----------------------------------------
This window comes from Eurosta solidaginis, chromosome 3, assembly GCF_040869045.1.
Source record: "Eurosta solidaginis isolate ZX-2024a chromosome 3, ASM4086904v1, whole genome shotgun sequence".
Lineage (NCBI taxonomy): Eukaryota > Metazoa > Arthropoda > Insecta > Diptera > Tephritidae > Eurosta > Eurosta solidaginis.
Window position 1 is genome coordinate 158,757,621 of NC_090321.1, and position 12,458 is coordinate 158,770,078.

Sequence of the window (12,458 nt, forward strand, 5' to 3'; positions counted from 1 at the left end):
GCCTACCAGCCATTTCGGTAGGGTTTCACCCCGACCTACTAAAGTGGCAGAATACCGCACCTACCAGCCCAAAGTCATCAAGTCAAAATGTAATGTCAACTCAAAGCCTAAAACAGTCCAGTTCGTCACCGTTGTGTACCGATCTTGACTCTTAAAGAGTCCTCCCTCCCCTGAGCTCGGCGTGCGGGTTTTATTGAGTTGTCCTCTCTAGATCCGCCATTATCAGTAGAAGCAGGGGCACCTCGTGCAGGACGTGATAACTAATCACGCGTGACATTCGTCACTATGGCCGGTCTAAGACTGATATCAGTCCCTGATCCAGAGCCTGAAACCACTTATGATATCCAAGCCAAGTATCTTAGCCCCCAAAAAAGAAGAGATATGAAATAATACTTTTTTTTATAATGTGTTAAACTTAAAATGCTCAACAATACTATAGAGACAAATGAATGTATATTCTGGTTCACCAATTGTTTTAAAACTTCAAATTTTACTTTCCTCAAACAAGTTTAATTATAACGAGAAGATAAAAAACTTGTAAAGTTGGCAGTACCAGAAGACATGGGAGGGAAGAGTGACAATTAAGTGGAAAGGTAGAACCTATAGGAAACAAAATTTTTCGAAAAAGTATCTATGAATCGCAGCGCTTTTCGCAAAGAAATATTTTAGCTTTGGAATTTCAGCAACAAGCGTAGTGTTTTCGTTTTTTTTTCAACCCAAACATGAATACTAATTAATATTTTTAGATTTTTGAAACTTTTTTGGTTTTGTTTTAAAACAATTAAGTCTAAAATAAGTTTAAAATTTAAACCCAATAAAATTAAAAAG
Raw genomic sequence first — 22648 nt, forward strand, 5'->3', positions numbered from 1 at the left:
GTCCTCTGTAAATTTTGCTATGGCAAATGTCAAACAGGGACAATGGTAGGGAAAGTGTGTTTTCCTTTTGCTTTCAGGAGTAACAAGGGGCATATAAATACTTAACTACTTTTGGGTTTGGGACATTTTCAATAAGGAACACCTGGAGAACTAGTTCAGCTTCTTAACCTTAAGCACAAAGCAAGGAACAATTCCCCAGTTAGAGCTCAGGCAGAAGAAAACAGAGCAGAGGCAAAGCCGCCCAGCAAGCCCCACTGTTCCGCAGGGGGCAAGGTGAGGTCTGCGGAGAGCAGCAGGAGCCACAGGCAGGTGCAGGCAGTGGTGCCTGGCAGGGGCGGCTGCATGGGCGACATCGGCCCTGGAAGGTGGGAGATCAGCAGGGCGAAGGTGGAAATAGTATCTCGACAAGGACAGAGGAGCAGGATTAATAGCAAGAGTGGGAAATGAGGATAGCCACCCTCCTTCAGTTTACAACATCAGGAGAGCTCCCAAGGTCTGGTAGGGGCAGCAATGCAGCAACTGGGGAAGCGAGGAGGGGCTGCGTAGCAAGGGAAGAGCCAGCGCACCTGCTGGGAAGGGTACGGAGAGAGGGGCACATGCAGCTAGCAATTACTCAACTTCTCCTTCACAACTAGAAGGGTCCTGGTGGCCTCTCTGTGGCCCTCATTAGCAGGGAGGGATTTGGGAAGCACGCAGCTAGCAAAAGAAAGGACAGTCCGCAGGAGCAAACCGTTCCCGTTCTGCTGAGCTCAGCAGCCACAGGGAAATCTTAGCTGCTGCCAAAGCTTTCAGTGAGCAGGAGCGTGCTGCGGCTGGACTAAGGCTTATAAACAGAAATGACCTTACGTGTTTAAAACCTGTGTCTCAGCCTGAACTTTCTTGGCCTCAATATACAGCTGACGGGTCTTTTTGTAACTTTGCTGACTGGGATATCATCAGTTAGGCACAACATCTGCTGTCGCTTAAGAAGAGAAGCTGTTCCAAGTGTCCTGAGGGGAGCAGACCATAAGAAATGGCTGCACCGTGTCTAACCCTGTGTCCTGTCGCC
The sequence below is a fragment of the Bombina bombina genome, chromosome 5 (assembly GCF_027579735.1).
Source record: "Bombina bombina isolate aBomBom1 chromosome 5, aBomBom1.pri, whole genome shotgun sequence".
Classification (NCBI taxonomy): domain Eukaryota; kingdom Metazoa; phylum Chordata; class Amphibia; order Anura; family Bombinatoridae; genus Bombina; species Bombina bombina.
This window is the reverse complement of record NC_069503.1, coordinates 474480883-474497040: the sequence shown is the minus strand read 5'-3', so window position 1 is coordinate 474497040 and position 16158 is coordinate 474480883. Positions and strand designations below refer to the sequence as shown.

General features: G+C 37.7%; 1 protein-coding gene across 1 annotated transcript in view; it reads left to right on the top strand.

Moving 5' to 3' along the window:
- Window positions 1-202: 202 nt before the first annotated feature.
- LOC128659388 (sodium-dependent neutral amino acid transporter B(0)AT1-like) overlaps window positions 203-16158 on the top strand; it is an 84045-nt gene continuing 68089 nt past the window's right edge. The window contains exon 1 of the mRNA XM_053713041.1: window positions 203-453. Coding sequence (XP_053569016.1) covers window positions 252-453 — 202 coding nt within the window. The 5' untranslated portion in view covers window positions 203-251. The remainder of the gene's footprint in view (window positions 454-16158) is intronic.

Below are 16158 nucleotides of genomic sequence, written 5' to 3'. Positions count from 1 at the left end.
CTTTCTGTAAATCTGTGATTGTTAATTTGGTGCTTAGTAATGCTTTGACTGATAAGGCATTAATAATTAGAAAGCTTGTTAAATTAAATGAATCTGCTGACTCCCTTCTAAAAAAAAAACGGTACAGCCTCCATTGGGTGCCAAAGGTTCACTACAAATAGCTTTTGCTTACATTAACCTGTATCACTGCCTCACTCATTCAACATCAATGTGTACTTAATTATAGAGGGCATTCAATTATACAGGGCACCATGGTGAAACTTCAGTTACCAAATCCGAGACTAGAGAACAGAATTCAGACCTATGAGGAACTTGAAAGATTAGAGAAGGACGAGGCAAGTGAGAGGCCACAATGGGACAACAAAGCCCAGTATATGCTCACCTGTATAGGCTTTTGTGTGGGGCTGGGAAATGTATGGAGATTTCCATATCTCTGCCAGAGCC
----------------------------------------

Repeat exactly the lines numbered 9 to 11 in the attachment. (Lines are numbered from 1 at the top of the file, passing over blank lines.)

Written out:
The sequence below is a fragment of the Bombina bombina genome, chromosome 5 (assembly GCF_027579735.1).
Source record: "Bombina bombina isolate aBomBom1 chromosome 5, aBomBom1.pri, whole genome shotgun sequence".
Classification (NCBI taxonomy): domain Eukaryota; kingdom Metazoa; phylum Chordata; class Amphibia; order Anura; family Bombinatoridae; genus Bombina; species Bombina bombina.